The Fair Debt Collection Practices Act (FDCPA) (15 USC 1692 et seq.), became effective in March of 1978. Federal lawmakers found that abusive debt collection practices were commonly carried on through means and instrumentalities of interstate commerce. That even where abusive debt collection practices were purely intrastate in character, they nevertheless directly affected interstate commerce. Thus, Congress found the authority to act and passed the FDCPA.
Bankruptcy allows hard-working Americans to pursue and obtain a fresh start, aided by the effect of the automatic stay, which prevents creditors from attempting to collect a debt from bankruptcy debtors during the pending bankruptcy case. The FDCPA allows hard-working Americans to be free at all times from the unscrupulous collection practices of creditors and their agents.
As enumerated within the statute, the following are the stated purposes of the FDCPA:
- eliminate abusive debt collection practices by debt collectors;
- ensure that those debt collectors who refrain from using abusive debt collection practices are not competitively disadvantaged; and
- promote consistent action by the states to protect consumers against debt collection abuses.
The 95th U.S. Congress, as well as its predecessors, found abundant evidence of the use of abusive, deceptive, and unfair debt collection practices by many debt collectors. Further, they discovered that these practices contributed to the number of personal bankruptcies, marital discord, job loss, and invasion of privacy.
Existing laws and procedures for redressing these injuries in 1978 were inadequate to protect consumers. This was especially unfortunate because means other than misrepresentation or other abusive practices were available for debt collectors to effectively collect debts in the late seventies as they are now in 2019.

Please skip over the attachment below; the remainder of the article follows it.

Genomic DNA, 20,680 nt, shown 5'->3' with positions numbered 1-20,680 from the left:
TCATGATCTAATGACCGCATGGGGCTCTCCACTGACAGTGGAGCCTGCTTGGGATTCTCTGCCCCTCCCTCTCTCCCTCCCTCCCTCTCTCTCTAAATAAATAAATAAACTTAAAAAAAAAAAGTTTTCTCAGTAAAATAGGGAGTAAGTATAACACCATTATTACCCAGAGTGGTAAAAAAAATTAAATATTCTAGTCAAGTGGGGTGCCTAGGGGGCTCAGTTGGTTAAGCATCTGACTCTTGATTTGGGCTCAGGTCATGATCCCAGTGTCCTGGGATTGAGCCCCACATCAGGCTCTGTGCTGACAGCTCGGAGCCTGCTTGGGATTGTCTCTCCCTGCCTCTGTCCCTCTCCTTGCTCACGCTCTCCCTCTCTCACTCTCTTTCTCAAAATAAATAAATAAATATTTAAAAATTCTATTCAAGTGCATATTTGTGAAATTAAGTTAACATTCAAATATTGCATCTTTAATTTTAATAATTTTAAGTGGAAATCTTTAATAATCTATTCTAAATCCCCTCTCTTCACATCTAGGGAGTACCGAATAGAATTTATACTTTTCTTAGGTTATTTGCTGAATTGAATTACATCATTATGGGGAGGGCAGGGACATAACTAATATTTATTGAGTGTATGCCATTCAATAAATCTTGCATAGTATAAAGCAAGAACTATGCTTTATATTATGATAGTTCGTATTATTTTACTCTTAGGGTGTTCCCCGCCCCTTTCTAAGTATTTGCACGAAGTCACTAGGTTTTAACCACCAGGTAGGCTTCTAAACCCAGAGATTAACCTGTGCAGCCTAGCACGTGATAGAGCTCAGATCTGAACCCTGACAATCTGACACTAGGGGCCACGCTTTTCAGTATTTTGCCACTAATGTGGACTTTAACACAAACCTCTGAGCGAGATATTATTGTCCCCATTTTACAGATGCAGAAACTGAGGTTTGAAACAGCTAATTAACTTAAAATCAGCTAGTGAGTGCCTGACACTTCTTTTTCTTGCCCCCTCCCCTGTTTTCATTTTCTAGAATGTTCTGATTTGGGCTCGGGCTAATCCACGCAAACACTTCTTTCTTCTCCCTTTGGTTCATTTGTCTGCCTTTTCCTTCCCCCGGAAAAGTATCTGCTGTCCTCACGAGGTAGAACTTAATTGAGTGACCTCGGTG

The FDCPA broadly defines a debt collector as “any person who uses any instrumentality of interstate commerce or the mails in any business the principal purpose of which is the collection of any debts, or who regularly collects or attempts to collect, directly or indirectly, debts owed or due or asserted to be owed or due another.”
The FDCPA does not apply to in-house or internal collectors acting on behalf of the original creditor. For example, if the collection department for Chase Bank calls in an attempt to collect a debt owed to Chase Bank, the FDCPA does not apply. However, some states, such as California, have state consumer protection laws that regulate original creditors.
Also, some federal courts have ruled that a collector of debt is not a “creditor” but is rather a “debt collector” under the FDCPA, where the debt is sold from one creditor to another for the purpose of debt collection. Holmes v. Telecredit Service Corp., 736 F. Supp. 1289, 1293 (D. Del. 1990).
The Morrison Law Group strives to achieve complete client satisfaction with the services that we provide over the course of a bankruptcy case, as well as the ongoing services that we provide post-bankruptcy. Not all Utah Bankruptcy attorneys can make this statement, but the Morrison Law Group is not like other Utah bankruptcy law firms. The Morrison Law Group can help if you just need to talk about your Chapter 7 or Chapter 13 bankruptcy options. Call 801.456.9933 today to schedule a FREE consultation. We have locations in Ogden, Logan, Sandy, and St. George to serve the residents of the counties of Weber, Cache, Salt Lake, Utah, Morgan, Davis, Washington, and surrounding areas.